The circumstances surrounding the STEEM / HIVE hard fork provide an excellent example of two different sides asserting their property rights. On the STEEM side, you have the former CEO of STEEMIT selling the STEEM development fund to a third party, and using that stake to unilaterally influence governance. On the other side, you have a group of smaller stakeholders disputing that right. After a protracted stand-off, those smaller stakeholders capitulated and forked to a new chain. With that fork, a large percentage of community members, distributed applications, and community resources transitioned to that new chain. This places a significant amount of downward pressure on the value of the development fund on STEEM, while allowing the community to cease control of equivalent development fund on HIVE.
Assertion Of Property Rights Through Non-Fungible Tokens (NFTs)
Cryptocurrency virtual countries can be managed on a macro scale via their base chains and tokens through activities such as staking, mining, and node operation. This leaves us with a problem of how we define property, and enforce property rights on a micro scale. One answer to this is Non-Fungible Tokens (NFTs). NFTs allow us to create an item on the blockchain that is cryptographically unique. These items are inherently scarce and cannot be duplicated. Ethereum has its own standard for NFTs called ERC-721. Some examples of NFTs include
- Cryptokitties on Ethereum, where unique pets can be bread to create new unique pets.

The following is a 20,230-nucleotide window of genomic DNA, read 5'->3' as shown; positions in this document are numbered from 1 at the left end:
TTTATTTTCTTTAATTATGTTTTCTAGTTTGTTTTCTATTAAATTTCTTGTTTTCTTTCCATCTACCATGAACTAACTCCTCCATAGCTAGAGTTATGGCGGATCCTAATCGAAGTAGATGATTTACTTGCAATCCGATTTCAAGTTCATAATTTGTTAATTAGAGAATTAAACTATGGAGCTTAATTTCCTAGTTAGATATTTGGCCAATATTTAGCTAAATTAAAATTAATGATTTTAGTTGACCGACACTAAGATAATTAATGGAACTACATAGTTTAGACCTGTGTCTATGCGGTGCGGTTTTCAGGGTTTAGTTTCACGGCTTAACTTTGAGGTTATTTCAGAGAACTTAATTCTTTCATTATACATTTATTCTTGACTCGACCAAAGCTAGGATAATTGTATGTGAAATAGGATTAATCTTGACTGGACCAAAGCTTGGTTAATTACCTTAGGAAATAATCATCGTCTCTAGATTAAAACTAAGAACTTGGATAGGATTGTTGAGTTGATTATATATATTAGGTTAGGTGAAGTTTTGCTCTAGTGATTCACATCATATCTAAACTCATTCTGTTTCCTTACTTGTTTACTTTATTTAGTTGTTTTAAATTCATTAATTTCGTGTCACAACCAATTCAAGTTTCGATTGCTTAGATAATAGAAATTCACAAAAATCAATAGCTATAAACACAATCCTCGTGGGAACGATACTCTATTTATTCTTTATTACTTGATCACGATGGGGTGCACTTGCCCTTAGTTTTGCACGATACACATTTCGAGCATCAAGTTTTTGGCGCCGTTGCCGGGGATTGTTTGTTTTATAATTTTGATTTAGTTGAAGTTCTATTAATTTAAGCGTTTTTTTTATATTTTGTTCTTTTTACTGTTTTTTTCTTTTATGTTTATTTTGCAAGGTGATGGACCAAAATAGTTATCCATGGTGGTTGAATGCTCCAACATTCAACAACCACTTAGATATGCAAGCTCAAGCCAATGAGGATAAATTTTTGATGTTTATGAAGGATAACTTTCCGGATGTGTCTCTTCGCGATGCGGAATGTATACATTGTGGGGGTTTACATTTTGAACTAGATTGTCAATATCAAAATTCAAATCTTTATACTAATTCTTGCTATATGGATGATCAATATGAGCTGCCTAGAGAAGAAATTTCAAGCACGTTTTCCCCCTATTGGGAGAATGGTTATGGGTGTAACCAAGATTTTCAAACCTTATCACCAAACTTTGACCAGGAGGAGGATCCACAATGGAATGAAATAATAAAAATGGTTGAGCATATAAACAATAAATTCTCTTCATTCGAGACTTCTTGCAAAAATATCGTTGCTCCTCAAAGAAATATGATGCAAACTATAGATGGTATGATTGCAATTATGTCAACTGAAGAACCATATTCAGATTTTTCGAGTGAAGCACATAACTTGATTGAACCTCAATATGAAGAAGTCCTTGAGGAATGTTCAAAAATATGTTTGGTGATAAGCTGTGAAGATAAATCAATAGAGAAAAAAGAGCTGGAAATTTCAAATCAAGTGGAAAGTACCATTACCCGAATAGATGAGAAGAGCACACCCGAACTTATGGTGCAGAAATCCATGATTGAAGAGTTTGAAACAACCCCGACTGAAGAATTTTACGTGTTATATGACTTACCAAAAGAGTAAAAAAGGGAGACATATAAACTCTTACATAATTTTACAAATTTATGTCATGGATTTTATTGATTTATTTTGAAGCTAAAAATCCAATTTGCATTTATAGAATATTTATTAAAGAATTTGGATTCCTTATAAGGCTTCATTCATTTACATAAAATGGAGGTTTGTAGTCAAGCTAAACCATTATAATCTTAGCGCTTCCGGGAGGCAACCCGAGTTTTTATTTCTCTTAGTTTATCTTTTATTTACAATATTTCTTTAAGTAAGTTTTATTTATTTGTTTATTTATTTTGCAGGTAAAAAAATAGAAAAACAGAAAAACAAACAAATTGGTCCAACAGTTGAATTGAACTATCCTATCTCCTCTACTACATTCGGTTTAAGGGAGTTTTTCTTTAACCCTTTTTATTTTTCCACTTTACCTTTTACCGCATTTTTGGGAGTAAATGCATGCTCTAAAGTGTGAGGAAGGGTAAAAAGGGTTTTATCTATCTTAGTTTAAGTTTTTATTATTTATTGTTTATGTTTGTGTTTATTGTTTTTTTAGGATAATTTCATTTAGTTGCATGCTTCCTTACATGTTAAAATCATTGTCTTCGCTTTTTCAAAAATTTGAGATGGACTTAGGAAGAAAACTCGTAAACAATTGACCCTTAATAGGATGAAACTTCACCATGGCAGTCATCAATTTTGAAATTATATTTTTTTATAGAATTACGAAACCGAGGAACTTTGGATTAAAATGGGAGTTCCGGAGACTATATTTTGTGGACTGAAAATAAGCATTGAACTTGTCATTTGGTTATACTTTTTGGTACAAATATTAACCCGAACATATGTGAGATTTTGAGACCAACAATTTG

- Gods Unchained on Ethereum,
- Decentraland on Ethereum, where virtual land can be purchased in a virtual world
- Splinterlands on STEEM, where virtual playing cards can be purchased, combined, or burned via the STEEM-Engine.
Competition and Trade Between Virtual Countries
One area that excites me is the interoperability between various cryptocurrency platforms. From a virtual country perspective, this would be analogous to cross-border trade. There’s a technology on coins such as Bitcoin, Lightcoin and others referred to as segregated witness, or segwit, which enables atomic swaps between different blockchains. Atomic swaps allow coins on different blockchains to be swapped, without the need for a third party such as an exchange. There’s a project called RSK, which allows Ethereum smart contracts to be run on a side chain of the Bitcoin network. On BlockFi you can deposit Ethereum and receive interest payments in Bitcoin.
Nationalism in Crypto
If cryptocurrencies can be like virtual countries, it follows that people will tend to act in a nationalistic fashion towards their chosen country. At any time day or night, you can go to crypto Twitter and see folks with various projects included in their handles like pete.tron, or douglovessteem. Some people border on sycophantic when referring to their favorite personality or leader in the blockchain space like Justin Sun, Vitalik Buterin, Dan Larimer, or Charlie Lee. For the most part I feel sorry for these folks, on the surface they appear to abandon any objectivity when it comes to their behavior. This is especially evident by their misinformed impression that for their chosen product to succeed, that all others may fail, and that some how trolling discussions regarding other projects will somehow bolster their own nation.
Thanks for reading! If you disagree with my observations, or have additional anecdotes supporting why you think cryptocurrency platforms behave like nation states, please comment below.